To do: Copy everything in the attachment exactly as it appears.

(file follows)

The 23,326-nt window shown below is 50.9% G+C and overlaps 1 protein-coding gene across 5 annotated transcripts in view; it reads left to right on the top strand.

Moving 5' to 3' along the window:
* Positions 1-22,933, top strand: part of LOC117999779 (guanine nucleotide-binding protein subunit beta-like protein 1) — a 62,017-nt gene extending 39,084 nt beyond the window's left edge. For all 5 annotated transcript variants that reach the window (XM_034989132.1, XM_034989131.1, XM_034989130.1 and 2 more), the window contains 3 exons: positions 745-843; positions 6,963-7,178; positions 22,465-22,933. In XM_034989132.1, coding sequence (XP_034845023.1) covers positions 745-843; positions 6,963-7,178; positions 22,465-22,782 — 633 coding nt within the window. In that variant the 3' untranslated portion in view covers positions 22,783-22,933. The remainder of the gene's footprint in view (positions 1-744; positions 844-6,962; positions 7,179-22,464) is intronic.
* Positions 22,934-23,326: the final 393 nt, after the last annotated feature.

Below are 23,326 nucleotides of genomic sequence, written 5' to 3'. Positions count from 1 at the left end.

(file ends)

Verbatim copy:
The 23,326-nt window shown below is 50.9% G+C and overlaps 1 protein-coding gene across 5 annotated transcripts in view; it reads left to right on the top strand.

Moving 5' to 3' along the window:
* Positions 1-22,933, top strand: part of LOC117999779 (guanine nucleotide-binding protein subunit beta-like protein 1) — a 62,017-nt gene extending 39,084 nt beyond the window's left edge. For all 5 annotated transcript variants that reach the window (XM_034989132.1, XM_034989131.1, XM_034989130.1 and 2 more), the window contains 3 exons: positions 745-843; positions 6,963-7,178; positions 22,465-22,933. In XM_034989132.1, coding sequence (XP_034845023.1) covers positions 745-843; positions 6,963-7,178; positions 22,465-22,782 — 633 coding nt within the window. In that variant the 3' untranslated portion in view covers positions 22,783-22,933. The remainder of the gene's footprint in view (positions 1-744; positions 844-6,962; positions 7,179-22,464) is intronic.
* Positions 22,934-23,326: the final 393 nt, after the last annotated feature.

Below are 23,326 nucleotides of genomic sequence, written 5' to 3'. Positions count from 1 at the left end.